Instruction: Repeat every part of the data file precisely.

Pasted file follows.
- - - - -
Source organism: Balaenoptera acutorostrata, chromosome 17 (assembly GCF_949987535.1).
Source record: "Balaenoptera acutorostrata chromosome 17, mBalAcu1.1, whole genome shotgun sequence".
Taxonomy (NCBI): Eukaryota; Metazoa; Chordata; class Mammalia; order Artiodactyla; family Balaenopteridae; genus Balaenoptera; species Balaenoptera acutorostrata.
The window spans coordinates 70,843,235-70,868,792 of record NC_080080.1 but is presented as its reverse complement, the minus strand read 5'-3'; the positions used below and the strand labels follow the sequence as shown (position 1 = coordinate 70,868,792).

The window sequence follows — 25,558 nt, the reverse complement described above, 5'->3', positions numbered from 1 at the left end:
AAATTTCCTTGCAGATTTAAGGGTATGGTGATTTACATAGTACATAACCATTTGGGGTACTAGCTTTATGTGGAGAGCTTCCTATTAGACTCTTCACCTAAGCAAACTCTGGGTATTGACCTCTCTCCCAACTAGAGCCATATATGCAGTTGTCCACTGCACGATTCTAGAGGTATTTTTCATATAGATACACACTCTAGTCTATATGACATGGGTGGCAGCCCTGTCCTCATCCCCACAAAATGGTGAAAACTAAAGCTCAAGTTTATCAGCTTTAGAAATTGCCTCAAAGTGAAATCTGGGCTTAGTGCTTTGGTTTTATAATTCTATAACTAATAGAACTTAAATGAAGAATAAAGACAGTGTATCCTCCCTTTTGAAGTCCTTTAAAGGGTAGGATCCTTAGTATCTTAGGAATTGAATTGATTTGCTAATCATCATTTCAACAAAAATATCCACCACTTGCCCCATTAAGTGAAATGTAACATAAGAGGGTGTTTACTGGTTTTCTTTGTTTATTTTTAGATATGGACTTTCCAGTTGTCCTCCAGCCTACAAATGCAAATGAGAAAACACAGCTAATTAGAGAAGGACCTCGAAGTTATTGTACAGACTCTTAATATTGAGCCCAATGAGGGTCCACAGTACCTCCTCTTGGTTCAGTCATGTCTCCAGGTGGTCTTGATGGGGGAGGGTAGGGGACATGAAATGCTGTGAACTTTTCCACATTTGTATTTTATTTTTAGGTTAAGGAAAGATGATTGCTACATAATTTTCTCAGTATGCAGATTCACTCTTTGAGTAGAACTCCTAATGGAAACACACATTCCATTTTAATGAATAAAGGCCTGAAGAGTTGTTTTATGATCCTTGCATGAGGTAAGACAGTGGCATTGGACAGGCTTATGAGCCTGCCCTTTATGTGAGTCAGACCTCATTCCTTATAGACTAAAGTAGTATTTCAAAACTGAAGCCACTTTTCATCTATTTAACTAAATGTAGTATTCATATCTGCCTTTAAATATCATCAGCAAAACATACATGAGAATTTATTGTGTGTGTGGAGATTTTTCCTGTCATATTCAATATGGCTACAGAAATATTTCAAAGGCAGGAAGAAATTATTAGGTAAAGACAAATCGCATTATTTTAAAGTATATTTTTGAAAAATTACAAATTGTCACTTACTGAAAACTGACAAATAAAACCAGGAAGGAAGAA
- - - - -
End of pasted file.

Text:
Source organism: Balaenoptera acutorostrata, chromosome 17 (assembly GCF_949987535.1).
Source record: "Balaenoptera acutorostrata chromosome 17, mBalAcu1.1, whole genome shotgun sequence".
Taxonomy (NCBI): Eukaryota; Metazoa; Chordata; class Mammalia; order Artiodactyla; family Balaenopteridae; genus Balaenoptera; species Balaenoptera acutorostrata.
The window spans coordinates 70,843,235-70,868,792 of record NC_080080.1 but is presented as its reverse complement, the minus strand read 5'-3'; the positions used below and the strand labels follow the sequence as shown (position 1 = coordinate 70,868,792).

The window sequence follows — 25,558 nt, the reverse complement described above, 5'->3', positions numbered from 1 at the left end:
AAATTTCCTTGCAGATTTAAGGGTATGGTGATTTACATAGTACATAACCATTTGGGGTACTAGCTTTATGTGGAGAGCTTCCTATTAGACTCTTCACCTAAGCAAACTCTGGGTATTGACCTCTCTCCCAACTAGAGCCATATATGCAGTTGTCCACTGCACGATTCTAGAGGTATTTTTCATATAGATACACACTCTAGTCTATATGACATGGGTGGCAGCCCTGTCCTCATCCCCACAAAATGGTGAAAACTAAAGCTCAAGTTTATCAGCTTTAGAAATTGCCTCAAAGTGAAATCTGGGCTTAGTGCTTTGGTTTTATAATTCTATAACTAATAGAACTTAAATGAAGAATAAAGACAGTGTATCCTCCCTTTTGAAGTCCTTTAAAGGGTAGGATCCTTAGTATCTTAGGAATTGAATTGATTTGCTAATCATCATTTCAACAAAAATATCCACCACTTGCCCCATTAAGTGAAATGTAACATAAGAGGGTGTTTACTGGTTTTCTTTGTTTATTTTTAGATATGGACTTTCCAGTTGTCCTCCAGCCTACAAATGCAAATGAGAAAACACAGCTAATTAGAGAAGGACCTCGAAGTTATTGTACAGACTCTTAATATTGAGCCCAATGAGGGTCCACAGTACCTCCTCTTGGTTCAGTCATGTCTCCAGGTGGTCTTGATGGGGGAGGGTAGGGGACATGAAATGCTGTGAACTTTTCCACATTTGTATTTTATTTTTAGGTTAAGGAAAGATGATTGCTACATAATTTTCTCAGTATGCAGATTCACTCTTTGAGTAGAACTCCTAATGGAAACACACATTCCATTTTAATGAATAAAGGCCTGAAGAGTTGTTTTATGATCCTTGCATGAGGTAAGACAGTGGCATTGGACAGGCTTATGAGCCTGCCCTTTATGTGAGTCAGACCTCATTCCTTATAGACTAAAGTAGTATTTCAAAACTGAAGCCACTTTTCATCTATTTAACTAAATGTAGTATTCATATCTGCCTTTAAATATCATCAGCAAAACATACATGAGAATTTATTGTGTGTGTGGAGATTTTTCCTGTCATATTCAATATGGCTACAGAAATATTTCAAAGGCAGGAAGAAATTATTAGGTAAAGACAAATCGCATTATTTTAAAGTATATTTTTGAAAAATTACAAATTGTCACTTACTGAAAACTGACAAATAAAACCAGGAAGGAAGAA